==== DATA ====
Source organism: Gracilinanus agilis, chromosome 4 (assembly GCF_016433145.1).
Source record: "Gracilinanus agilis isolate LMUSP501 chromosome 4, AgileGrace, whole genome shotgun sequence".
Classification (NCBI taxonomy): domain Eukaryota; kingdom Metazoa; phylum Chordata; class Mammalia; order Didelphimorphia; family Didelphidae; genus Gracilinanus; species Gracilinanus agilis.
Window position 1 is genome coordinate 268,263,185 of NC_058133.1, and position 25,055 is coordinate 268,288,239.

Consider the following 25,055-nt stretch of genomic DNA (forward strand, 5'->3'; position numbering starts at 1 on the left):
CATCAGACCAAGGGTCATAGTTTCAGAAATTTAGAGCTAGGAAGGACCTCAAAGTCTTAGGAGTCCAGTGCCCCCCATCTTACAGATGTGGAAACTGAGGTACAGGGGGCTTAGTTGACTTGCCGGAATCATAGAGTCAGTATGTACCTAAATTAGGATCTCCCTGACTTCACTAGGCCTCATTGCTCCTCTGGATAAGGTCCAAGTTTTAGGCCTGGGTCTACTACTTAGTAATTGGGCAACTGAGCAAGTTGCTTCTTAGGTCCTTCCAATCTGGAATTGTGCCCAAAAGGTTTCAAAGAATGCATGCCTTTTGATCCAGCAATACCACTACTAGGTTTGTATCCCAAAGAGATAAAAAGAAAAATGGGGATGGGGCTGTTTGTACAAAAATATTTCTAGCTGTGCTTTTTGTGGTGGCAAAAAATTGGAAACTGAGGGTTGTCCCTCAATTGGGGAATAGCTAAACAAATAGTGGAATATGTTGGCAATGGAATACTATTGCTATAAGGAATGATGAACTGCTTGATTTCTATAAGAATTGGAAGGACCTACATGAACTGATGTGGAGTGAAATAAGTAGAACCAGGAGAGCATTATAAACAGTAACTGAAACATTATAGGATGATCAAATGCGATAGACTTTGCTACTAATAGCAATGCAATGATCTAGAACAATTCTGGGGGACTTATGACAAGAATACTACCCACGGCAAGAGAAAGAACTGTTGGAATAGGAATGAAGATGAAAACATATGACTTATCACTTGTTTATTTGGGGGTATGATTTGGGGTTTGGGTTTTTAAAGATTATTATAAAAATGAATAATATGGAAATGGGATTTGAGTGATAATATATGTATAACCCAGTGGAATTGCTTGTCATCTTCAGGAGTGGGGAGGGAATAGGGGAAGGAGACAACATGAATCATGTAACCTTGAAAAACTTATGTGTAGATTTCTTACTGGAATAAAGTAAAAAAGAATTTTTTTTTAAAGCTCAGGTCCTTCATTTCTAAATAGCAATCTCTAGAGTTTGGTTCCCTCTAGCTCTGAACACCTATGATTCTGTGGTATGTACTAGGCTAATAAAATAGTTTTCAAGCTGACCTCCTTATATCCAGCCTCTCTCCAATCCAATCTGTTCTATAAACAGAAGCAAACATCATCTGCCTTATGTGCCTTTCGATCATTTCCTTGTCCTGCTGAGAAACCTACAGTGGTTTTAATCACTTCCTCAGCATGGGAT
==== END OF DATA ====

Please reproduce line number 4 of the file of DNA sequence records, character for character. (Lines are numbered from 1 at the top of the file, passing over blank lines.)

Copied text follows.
Window position 1 is genome coordinate 268,263,185 of NC_058133.1, and position 25,055 is coordinate 268,288,239.